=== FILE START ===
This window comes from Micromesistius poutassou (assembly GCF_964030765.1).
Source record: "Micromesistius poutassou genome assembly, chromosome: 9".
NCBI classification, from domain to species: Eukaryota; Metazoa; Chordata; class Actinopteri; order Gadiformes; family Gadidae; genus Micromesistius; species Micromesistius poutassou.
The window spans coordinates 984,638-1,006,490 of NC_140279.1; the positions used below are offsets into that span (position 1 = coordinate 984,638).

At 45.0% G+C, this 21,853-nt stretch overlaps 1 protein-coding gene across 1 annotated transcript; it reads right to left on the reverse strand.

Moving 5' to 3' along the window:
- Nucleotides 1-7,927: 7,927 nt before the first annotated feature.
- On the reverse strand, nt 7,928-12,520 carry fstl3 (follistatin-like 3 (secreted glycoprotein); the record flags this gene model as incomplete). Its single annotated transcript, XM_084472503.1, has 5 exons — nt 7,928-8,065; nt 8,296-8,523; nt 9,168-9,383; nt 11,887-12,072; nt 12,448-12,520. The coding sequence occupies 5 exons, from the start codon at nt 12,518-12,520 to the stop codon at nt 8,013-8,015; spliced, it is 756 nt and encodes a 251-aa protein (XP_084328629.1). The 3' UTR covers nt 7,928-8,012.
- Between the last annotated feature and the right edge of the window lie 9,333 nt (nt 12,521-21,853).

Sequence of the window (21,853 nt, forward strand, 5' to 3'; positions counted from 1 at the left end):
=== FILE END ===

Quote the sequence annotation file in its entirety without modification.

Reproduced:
This window comes from Micromesistius poutassou (assembly GCF_964030765.1).
Source record: "Micromesistius poutassou genome assembly, chromosome: 9".
NCBI classification, from domain to species: Eukaryota; Metazoa; Chordata; class Actinopteri; order Gadiformes; family Gadidae; genus Micromesistius; species Micromesistius poutassou.
The window spans coordinates 984,638-1,006,490 of NC_140279.1; the positions used below are offsets into that span (position 1 = coordinate 984,638).

At 45.0% G+C, this 21,853-nt stretch overlaps 1 protein-coding gene across 1 annotated transcript; it reads right to left on the reverse strand.

Moving 5' to 3' along the window:
- Nucleotides 1-7,927: 7,927 nt before the first annotated feature.
- On the reverse strand, nt 7,928-12,520 carry fstl3 (follistatin-like 3 (secreted glycoprotein); the record flags this gene model as incomplete). Its single annotated transcript, XM_084472503.1, has 5 exons — nt 7,928-8,065; nt 8,296-8,523; nt 9,168-9,383; nt 11,887-12,072; nt 12,448-12,520. The coding sequence occupies 5 exons, from the start codon at nt 12,518-12,520 to the stop codon at nt 8,013-8,015; spliced, it is 756 nt and encodes a 251-aa protein (XP_084328629.1). The 3' UTR covers nt 7,928-8,012.
- Between the last annotated feature and the right edge of the window lie 9,333 nt (nt 12,521-21,853).

Sequence of the window (21,853 nt, forward strand, 5' to 3'; positions counted from 1 at the left end):